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IS back in business

At root, IS simply fills a void. It occupies northeast Syria because the Syrian regime has by and large abandoned it, and the opposition that might have replaced it has failed to secure a genuine sponsor, in particular the US. And, in Iraq, IS has surged into cities such as Fallujah and Mosul because the central power in Baghdad has largely neglected them: the Iraqi state maintained a presence there that was simultaneously corrupt, repressive and flimsy. IS’s rapid expansion into zones in northern Iraq controlled by Kurdish forces, but inhabited by Christian and Yezidi minorities, is unsurprising, given the lack of real interest shown in the victims by their ostensible protectors, the Kurds, who were quick to withdraw to their own territory.

IS also fills a void on a more abstract level. Simply put, the Sunni world has trouble coming to terms with its past and imagining its future. A fragmented 20th-century history, following a long period of Ottoman occupation which was seen as a period of decline, ended with a succession of failures: anti-imperialism, pan-Arabism, nationalist movements, socialism, various forms of Islamism, capitalism — all led only to bitter or ambiguous experiences. Thus far, with the exception of Tunisia, the hopes born of the 2011 uprisings have turned to ashes. So where can Sunnis turn to find inspiration, self-confidence and pride? The reactionaries in the Gulf and Egypt? The Muslim Brothers, who are on the ropes? Palestinian Hamas, locked in a perpetual impasse in its resistance to Israel?

During the same period, the Shia world has scored notable, if qualified, successes: Iran has established itself as a country the West cannot avoid dealing with and has ambitions to play an ever greater role in the Arab world; Hizbullah is calling the shots in Lebanon and there is an ever-stronger Shia axis linking Beirut, Damascus, Baghdad and Tehran. This has created a new and troubling phenomenon: a Sunni majority with a minority complex — a powerful though confused feeling of marginalisation, dispossession and humiliation. More and more Sunnis throughout the region experience and express the feeling that they have been deprived of their fundamental rights and are suffering persecution.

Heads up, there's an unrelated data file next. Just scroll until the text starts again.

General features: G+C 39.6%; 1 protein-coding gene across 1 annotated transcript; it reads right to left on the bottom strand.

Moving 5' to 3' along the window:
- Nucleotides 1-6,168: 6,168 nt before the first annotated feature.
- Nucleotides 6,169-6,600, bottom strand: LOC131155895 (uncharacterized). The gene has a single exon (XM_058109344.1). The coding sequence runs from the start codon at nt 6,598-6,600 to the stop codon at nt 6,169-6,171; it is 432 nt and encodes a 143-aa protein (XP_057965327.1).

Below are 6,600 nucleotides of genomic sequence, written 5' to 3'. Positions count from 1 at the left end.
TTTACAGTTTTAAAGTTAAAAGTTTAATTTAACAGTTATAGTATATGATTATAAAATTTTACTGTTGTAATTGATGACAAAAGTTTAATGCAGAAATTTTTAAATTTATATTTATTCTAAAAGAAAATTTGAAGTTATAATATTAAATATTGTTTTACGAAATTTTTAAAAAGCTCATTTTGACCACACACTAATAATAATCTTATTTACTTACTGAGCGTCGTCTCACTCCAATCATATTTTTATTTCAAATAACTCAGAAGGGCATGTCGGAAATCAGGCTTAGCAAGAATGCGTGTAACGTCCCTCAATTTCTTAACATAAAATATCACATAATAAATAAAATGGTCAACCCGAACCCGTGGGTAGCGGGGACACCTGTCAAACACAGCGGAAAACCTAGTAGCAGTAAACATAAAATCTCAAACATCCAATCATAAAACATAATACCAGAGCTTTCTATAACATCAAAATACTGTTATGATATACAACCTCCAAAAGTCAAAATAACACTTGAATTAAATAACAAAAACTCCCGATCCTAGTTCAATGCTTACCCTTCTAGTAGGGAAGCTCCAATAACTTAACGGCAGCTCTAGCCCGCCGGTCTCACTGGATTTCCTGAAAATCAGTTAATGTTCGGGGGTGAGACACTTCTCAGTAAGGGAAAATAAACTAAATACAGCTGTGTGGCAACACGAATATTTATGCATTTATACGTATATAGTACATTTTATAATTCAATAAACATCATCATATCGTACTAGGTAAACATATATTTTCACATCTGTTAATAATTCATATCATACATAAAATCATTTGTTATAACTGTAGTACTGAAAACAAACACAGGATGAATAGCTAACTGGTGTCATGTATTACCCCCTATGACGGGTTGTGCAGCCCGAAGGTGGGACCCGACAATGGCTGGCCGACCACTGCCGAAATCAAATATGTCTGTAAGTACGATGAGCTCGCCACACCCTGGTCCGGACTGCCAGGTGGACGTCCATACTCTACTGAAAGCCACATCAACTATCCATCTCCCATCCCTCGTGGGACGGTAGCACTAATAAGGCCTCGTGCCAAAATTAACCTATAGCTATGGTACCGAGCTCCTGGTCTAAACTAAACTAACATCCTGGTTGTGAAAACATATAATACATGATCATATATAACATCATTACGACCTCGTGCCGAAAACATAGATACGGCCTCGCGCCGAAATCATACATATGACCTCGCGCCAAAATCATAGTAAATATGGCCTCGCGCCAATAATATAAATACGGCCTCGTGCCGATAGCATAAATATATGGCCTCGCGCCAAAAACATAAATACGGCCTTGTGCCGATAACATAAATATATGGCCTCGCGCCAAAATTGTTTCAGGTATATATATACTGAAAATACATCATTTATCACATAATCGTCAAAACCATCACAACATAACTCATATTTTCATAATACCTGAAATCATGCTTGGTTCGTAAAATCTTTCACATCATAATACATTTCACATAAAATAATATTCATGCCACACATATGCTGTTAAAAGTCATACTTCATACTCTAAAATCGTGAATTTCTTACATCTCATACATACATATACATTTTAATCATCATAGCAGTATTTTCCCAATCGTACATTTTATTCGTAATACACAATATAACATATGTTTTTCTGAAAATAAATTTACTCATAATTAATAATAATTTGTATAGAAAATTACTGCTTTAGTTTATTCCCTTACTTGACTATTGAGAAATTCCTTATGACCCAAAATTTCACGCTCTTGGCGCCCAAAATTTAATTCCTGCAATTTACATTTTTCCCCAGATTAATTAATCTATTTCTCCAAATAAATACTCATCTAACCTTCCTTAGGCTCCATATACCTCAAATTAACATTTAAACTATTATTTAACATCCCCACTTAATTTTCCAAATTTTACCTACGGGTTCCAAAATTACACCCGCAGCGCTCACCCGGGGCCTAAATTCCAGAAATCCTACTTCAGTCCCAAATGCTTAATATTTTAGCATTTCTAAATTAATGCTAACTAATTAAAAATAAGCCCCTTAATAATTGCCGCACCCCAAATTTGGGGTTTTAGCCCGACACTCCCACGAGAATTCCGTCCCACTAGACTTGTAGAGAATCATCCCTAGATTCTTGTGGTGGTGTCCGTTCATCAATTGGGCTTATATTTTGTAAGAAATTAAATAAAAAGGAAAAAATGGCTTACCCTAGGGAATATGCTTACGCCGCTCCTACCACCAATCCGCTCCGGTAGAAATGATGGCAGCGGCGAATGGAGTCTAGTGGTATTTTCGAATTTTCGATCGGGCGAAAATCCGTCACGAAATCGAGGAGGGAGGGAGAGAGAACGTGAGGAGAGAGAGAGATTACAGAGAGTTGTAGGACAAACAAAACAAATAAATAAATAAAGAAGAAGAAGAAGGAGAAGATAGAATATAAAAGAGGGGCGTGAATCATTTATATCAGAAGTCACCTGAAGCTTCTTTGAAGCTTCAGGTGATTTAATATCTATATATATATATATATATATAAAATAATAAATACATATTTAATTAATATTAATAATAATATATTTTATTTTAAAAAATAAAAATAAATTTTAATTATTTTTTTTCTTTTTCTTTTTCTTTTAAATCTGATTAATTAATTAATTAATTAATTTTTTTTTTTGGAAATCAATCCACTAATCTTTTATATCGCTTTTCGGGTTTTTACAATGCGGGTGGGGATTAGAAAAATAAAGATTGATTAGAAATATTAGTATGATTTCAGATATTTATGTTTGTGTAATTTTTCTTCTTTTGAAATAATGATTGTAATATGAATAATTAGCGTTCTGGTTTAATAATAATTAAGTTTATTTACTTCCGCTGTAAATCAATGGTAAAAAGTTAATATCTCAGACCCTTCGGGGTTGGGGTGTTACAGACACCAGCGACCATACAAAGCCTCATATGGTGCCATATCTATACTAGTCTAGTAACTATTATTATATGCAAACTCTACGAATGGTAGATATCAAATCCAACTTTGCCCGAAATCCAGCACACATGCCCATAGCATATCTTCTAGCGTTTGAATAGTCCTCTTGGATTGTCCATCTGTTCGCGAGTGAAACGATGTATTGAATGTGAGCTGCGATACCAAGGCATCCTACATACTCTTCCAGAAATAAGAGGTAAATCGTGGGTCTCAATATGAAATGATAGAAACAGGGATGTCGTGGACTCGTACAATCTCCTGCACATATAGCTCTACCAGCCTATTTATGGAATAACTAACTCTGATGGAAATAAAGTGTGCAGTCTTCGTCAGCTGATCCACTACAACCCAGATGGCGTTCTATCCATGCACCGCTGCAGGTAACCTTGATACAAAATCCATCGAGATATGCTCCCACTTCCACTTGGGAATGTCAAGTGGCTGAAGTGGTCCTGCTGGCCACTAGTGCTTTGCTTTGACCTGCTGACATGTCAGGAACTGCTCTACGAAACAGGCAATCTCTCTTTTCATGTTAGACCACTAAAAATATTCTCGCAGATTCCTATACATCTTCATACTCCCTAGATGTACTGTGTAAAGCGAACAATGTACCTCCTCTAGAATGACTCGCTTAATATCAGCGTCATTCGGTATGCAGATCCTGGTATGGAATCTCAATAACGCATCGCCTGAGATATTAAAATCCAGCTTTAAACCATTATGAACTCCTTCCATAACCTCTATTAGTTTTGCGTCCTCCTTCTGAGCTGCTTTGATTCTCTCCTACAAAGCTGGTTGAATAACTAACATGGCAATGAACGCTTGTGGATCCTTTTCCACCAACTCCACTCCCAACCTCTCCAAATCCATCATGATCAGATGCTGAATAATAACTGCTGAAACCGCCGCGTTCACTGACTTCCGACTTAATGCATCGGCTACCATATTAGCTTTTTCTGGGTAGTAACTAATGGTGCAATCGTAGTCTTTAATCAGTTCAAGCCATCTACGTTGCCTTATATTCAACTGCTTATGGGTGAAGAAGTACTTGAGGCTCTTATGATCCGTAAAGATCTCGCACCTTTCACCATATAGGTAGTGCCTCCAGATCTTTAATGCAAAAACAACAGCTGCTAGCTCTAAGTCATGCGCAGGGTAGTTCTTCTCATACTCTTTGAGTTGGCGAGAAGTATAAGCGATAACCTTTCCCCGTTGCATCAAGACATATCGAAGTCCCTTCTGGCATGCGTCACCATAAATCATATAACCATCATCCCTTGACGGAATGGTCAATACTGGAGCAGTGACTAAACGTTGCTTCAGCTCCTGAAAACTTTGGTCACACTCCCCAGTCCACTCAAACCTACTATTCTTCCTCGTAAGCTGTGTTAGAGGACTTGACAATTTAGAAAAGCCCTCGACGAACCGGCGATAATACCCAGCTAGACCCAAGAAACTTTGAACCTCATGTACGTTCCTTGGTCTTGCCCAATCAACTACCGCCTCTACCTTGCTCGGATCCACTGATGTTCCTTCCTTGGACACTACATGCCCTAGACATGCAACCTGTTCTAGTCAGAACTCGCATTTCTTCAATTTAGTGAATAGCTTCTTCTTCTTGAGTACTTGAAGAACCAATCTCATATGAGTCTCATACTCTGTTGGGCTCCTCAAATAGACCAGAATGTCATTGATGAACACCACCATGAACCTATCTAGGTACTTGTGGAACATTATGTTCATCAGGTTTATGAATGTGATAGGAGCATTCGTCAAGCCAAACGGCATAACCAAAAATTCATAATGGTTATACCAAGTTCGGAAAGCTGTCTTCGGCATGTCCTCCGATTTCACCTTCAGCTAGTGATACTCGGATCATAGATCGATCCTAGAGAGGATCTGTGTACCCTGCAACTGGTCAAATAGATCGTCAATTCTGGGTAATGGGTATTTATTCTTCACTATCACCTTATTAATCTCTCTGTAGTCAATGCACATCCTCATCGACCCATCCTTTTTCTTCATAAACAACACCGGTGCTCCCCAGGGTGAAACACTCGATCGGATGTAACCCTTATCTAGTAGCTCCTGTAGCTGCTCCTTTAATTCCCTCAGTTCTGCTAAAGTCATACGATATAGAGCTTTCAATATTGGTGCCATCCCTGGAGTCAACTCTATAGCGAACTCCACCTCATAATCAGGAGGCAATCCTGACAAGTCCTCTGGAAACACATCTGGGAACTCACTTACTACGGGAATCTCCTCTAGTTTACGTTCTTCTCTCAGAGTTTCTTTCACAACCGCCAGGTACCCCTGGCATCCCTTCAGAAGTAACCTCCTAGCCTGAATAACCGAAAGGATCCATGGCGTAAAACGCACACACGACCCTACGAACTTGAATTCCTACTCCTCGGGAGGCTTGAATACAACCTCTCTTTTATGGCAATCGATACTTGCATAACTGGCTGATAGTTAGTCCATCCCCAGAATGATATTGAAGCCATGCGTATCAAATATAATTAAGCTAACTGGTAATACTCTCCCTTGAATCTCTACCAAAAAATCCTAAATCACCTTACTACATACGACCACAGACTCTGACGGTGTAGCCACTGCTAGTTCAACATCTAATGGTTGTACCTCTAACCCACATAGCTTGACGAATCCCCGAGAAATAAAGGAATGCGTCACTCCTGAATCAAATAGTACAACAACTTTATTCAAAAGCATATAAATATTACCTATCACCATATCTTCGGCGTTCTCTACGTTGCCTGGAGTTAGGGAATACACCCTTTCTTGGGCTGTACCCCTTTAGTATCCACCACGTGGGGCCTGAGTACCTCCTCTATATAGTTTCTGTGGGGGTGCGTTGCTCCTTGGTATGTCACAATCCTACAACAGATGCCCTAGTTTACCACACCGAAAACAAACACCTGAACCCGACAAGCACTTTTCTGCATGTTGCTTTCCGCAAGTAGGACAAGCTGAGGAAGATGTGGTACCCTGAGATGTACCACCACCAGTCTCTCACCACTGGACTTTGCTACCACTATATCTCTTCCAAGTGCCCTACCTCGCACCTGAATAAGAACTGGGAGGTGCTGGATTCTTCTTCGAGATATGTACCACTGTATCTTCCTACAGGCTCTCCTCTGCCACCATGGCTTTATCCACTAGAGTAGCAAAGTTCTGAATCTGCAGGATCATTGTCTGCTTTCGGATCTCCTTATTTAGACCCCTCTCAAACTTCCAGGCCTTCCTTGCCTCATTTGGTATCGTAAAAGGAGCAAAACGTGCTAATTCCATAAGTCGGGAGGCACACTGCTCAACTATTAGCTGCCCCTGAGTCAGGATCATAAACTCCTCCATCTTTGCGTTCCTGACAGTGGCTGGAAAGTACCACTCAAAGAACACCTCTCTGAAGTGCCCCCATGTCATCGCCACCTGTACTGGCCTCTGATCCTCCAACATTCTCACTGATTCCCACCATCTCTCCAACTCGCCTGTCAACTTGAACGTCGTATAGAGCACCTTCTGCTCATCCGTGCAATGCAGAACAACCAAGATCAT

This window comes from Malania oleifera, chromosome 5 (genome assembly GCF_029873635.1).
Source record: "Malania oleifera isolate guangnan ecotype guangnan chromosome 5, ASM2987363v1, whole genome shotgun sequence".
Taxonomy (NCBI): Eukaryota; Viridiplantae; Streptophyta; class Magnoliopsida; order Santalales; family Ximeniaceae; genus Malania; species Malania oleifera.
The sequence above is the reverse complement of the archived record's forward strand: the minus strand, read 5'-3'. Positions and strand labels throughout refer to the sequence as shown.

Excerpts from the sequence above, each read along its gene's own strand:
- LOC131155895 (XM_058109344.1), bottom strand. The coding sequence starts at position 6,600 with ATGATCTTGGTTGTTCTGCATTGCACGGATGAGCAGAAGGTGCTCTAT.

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These are very sad days for Pakistan. The coup has taken place de facto. But the removal of Nawaz Sharif is not the biggest issue. The issue is the future of the parliamentary system in Pakistan. The other issue is that the army can’t control the situation without latent repression of all the political parties outside Punjab because nobody is willing to accept the army’s actions. The way the media, except for Dawn News, is towing the army line also shows the fear. The army’s secret services will not leave untouched those who oppose the coup.

What makes me sad, frustrated and angry is not the lack of money and living on an extremely tight budget. Depriving myself of food every now and then is bearable as well. What kills me is seeing myself in limbo, not know where to go. Seeing myself wasting my time and potential, throwing it all away. I’m stagnating. I can’t take it anymore. 

L’expérience urbaine du monde